Anger, no surprise as US newly accused of spying in France

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PARIS (AP) -- Embarrassed by leaked conversations of three successive French presidents and angered by new evidence of uninhibited American spying, France demanded answers Wednesday from the Obama administration and called for an intelligence "code of conduct" between allies.

France's foreign minister summoned the U.S. ambassador to respond to the WikiLeaks revelations, as French eyes fixed on the top floor of the U.S. Embassy after reports that a nest of NSA surveillance equipment was concealed behind elaborately painted windows there, just down the block from the presidential Elysee Palace.

"Commitments were made by our American allies. They must be firmly recalled and strictly respected," Prime Minister Manuel Valls said. "Being loyal doesn't mean falling into line."

President Barack Obama told French President Francois Hollande in a phone conversation Wednesday that the U.S. wasn't targeting his communications. The White House said Obama told Hollande that the U.S. was abiding by a commitment Obama made in 2013 not to spy on the French leader after Edward Snowden disclosed the extent of NSA surveillance powers.

The White House said Obama also pledged to continue close cooperation with France on matters of intelligence and security.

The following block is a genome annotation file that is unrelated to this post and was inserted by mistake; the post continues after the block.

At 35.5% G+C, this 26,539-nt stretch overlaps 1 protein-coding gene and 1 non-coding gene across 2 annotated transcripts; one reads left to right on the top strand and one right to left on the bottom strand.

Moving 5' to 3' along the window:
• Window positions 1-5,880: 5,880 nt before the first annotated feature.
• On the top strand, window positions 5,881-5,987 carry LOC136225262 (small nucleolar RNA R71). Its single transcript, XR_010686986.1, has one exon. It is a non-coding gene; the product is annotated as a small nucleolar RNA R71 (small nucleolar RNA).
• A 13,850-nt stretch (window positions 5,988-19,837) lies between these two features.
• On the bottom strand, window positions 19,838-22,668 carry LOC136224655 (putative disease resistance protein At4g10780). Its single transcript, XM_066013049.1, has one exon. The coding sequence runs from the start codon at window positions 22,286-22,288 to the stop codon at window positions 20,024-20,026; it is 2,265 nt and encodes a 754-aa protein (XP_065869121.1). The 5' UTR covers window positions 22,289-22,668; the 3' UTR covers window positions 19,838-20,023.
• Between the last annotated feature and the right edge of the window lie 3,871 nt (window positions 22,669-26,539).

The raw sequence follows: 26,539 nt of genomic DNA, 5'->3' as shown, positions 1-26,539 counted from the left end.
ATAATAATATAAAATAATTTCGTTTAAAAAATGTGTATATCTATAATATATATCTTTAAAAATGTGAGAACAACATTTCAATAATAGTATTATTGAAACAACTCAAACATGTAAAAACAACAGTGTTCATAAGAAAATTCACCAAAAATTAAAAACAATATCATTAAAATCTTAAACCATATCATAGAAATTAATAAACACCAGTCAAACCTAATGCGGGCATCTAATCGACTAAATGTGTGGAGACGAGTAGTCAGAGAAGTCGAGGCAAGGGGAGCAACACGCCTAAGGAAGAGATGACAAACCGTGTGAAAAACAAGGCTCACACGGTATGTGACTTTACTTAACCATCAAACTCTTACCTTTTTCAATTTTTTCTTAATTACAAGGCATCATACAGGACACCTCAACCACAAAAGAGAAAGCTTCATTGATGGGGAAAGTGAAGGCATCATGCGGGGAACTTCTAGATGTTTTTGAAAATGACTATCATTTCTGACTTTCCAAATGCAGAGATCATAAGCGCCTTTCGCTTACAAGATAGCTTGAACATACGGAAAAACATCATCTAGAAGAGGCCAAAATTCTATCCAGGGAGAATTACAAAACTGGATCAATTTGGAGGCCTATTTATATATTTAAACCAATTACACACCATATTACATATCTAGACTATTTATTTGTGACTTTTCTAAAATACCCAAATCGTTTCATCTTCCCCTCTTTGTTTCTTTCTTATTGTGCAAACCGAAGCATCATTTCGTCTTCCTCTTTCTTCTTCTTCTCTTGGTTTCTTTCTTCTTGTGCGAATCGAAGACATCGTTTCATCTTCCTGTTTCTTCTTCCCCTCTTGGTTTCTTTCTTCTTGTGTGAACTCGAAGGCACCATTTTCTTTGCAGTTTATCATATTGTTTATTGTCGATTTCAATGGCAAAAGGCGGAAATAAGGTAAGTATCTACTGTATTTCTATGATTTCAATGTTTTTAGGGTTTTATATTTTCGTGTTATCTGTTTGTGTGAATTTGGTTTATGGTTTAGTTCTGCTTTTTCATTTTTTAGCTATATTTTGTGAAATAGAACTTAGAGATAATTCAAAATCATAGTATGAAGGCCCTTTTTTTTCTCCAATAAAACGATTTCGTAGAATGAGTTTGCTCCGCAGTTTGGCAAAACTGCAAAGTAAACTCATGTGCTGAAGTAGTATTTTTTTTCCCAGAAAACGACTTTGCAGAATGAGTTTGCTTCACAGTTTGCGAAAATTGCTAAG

If not a surprise, the latest revelations put both countries in something of a quandary.

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Anger, no surprise as US newly accused of spying in France
French President Francois Hollande speaks during a media conference at an EU summit in Brussels on Monday, June 22, 2015. Eurozone finance ministers were cautiously optimistic on Monday that a deal on Greece's bailout was finally within reach this week, amid fears the country might otherwise default on its debts and fall out of the euro. (AP Photo/Michel Euler)
US Ambassador Jane Hartley attends an event for the loading of two barrels of 250 liters of Hennessy cognac aboard the French frigate 'Hermione' on March 13, 2015 in La Rochelle, western France. The frigate will cross the Atlantic ocean in April 2015, in the footsteps of its illustrious predecessor built in the 18th century. AFP PHOTO / XAVIER LEOTY (Photo credit should read XAVIER LEOTY/AFP/Getty Images)
Foreign Minister Laurent Fabius waves as he arrives at the Elysee presidential Palace in Paris on June 24, 2015 for a new meeting of French President the day after WikiLeaks revelations of US spying on the three last French presidents. France branded as unacceptable reported spying the United States on French senior officials and warned Paris would not tolerate actions that threaten its security. The WikiLeaks revelations said the NSA spied on the presidents during a period of at least 2006 until May 2012. AFP PHOTO /DOMINIQUE FAGET (Photo credit should read DOMINIQUE FAGET/AFP/Getty Images)
French Army Chief of Staff General Pierre de Villiers (2nd R) arrives at the Elysee Palace in Paris on June 24, 2015 for an emergency meeting of security chiefs after top secret documents released by Wikileaks indicated that the US had spied for years on the current French president and his two predecessors. France said on June 24 that spying was 'unacceptable between allies' after WikiLeaks said leaked documents showed that the US wiretapped President Francois Hollande and his two predecessors. AFP PHOTO / DOMINIQUE FAGET (Photo credit should read DOMINIQUE FAGET/AFP/Getty Images)
French Foreign Minister Laurent Fabius leaves the weekly cabinet, Wednesday, June 24, 2015 in Paris, France. France summoned the U.S. ambassador to the Foreign Ministry on Wednesday following revelations by WikiLeaks that the U.S. National Security Agency eavesdropped on the past three French presidents. (AP Photo/Kamil Zihnioglu)